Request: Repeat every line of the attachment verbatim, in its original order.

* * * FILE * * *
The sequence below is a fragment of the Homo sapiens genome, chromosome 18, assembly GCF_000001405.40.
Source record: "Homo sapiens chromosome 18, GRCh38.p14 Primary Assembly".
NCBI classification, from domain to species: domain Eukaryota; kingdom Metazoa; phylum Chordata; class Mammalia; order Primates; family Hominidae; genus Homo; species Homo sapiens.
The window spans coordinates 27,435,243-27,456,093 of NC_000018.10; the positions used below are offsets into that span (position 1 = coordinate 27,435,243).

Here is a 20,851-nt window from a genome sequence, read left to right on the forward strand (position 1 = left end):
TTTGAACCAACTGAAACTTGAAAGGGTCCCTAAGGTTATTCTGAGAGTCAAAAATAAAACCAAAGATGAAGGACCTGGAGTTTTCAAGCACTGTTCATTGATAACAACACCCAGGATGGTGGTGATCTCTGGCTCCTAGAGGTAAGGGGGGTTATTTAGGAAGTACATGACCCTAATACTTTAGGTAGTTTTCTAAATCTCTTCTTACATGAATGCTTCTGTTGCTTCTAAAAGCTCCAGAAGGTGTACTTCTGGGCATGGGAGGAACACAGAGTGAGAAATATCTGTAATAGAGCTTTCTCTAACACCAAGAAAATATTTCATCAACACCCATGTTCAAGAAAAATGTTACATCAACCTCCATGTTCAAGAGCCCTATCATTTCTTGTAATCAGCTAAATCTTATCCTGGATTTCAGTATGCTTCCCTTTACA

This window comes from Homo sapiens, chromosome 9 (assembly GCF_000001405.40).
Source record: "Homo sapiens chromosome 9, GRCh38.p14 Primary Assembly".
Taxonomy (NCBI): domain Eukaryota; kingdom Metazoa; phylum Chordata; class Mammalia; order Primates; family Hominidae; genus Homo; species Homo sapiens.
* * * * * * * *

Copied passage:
The sequence below is a fragment of the Homo sapiens genome, chromosome 18, assembly GCF_000001405.40.
Source record: "Homo sapiens chromosome 18, GRCh38.p14 Primary Assembly".
NCBI classification, from domain to species: domain Eukaryota; kingdom Metazoa; phylum Chordata; class Mammalia; order Primates; family Hominidae; genus Homo; species Homo sapiens.
The window spans coordinates 27,435,243-27,456,093 of NC_000018.10; the positions used below are offsets into that span (position 1 = coordinate 27,435,243).

Here is a 20,851-nt window from a genome sequence, read left to right on the forward strand (position 1 = left end):
TTTGAACCAACTGAAACTTGAAAGGGTCCCTAAGGTTATTCTGAGAGTCAAAAATAAAACCAAAGATGAAGGACCTGGAGTTTTCAAGCACTGTTCATTGATAACAACACCCAGGATGGTGGTGATCTCTGGCTCCTAGAGGTAAGGGGGGTTATTTAGGAAGTACATGACCCTAATACTTTAGGTAGTTTTCTAAATCTCTTCTTACATGAATGCTTCTGTTGCTTCTAAAAGCTCCAGAAGGTGTACTTCTGGGCATGGGAGGAACACAGAGTGAGAAATATCTGTAATAGAGCTTTCTCTAACACCAAGAAAATATTTCATCAACACCCATGTTCAAGAAAAATGTTACATCAACCTCCATGTTCAAGAGCCCTATCATTTCTTGTAATCAGCTAAATCTTATCCTGGATTTCAGTATGCTTCCCTTTACA

This window comes from Homo sapiens, chromosome 9 (assembly GCF_000001405.40).
Source record: "Homo sapiens chromosome 9, GRCh38.p14 Primary Assembly".
Taxonomy (NCBI): domain Eukaryota; kingdom Metazoa; phylum Chordata; class Mammalia; order Primates; family Hominidae; genus Homo; species Homo sapiens.